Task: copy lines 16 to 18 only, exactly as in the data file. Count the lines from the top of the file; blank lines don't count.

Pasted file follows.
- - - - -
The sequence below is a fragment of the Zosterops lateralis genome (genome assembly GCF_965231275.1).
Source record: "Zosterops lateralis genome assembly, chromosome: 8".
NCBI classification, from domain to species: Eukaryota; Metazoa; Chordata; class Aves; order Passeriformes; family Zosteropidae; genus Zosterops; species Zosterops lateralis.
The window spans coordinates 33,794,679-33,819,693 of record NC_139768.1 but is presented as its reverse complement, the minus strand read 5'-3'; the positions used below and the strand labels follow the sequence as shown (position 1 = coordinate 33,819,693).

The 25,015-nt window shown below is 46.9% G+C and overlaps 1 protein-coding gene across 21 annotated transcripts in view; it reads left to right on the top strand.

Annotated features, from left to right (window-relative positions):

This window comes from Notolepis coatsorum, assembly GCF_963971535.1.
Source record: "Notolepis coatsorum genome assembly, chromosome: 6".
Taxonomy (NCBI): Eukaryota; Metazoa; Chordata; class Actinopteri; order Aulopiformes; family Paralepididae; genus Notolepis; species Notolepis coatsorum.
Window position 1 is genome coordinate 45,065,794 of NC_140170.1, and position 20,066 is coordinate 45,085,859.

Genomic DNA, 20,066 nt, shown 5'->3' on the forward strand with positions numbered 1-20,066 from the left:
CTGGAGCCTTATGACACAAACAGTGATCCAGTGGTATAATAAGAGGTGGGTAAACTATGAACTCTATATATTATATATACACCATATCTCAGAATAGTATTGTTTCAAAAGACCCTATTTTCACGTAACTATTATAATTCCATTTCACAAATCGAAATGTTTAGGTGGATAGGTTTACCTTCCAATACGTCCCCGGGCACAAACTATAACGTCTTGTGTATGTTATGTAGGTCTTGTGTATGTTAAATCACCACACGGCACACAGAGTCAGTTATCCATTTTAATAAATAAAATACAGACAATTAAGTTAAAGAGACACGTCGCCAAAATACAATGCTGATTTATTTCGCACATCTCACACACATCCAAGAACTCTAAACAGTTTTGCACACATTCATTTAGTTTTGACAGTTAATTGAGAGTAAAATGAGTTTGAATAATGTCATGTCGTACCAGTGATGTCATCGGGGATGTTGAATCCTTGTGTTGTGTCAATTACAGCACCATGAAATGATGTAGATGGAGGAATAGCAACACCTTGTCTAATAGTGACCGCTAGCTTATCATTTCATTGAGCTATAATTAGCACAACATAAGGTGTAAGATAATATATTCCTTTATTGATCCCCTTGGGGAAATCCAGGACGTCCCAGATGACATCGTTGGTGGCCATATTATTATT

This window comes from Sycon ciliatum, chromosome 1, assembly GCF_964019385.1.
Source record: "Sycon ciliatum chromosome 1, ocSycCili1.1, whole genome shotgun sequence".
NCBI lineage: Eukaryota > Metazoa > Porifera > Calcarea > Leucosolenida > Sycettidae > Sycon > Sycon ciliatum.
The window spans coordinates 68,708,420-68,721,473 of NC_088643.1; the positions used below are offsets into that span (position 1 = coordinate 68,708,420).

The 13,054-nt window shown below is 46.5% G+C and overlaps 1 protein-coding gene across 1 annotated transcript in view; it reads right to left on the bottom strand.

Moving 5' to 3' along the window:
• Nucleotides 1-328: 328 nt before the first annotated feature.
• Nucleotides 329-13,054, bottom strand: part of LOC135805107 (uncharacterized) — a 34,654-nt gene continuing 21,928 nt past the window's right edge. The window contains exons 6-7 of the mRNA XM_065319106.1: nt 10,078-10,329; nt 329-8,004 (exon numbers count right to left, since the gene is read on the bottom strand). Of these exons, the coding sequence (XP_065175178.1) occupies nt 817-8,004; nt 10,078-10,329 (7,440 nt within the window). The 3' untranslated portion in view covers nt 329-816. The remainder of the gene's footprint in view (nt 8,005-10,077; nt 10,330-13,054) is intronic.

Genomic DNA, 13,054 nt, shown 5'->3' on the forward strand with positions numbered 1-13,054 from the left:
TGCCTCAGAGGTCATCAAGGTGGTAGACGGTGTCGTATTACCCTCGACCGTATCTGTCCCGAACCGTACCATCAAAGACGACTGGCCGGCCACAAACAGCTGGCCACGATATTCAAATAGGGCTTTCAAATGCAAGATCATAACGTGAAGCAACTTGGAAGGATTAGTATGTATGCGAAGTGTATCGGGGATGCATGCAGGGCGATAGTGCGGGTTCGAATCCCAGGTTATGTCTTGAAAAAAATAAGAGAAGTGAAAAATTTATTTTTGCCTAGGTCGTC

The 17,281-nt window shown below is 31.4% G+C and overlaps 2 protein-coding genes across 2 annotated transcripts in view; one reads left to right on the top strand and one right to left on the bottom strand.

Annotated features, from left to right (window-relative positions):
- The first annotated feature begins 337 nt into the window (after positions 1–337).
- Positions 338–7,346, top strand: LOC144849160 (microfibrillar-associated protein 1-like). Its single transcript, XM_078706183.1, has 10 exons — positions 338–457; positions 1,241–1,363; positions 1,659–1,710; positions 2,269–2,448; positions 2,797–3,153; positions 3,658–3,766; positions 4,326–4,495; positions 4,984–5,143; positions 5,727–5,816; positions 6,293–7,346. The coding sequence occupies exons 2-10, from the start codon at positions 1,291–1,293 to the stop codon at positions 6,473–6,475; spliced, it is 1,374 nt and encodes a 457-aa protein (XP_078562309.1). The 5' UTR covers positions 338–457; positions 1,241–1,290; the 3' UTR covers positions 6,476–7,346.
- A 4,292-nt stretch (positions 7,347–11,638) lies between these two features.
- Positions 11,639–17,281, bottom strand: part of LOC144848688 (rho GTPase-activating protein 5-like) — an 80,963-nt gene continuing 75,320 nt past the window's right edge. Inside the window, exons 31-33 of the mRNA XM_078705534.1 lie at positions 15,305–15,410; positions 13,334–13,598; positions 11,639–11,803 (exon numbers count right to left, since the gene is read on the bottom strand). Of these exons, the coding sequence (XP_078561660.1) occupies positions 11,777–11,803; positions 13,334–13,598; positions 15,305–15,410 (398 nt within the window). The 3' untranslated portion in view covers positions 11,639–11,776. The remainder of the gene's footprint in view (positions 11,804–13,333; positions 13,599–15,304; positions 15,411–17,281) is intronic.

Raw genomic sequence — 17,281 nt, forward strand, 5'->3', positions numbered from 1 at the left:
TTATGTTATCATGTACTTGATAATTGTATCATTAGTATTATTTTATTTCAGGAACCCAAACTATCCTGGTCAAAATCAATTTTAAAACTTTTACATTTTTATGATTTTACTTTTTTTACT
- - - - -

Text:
The window spans coordinates 68,708,420-68,721,473 of NC_088643.1; the positions used below are offsets into that span (position 1 = coordinate 68,708,420).

The 13,054-nt window shown below is 46.5% G+C and overlaps 1 protein-coding gene across 1 annotated transcript in view; it reads right to left on the bottom strand.

Moving 5' to 3' along the window: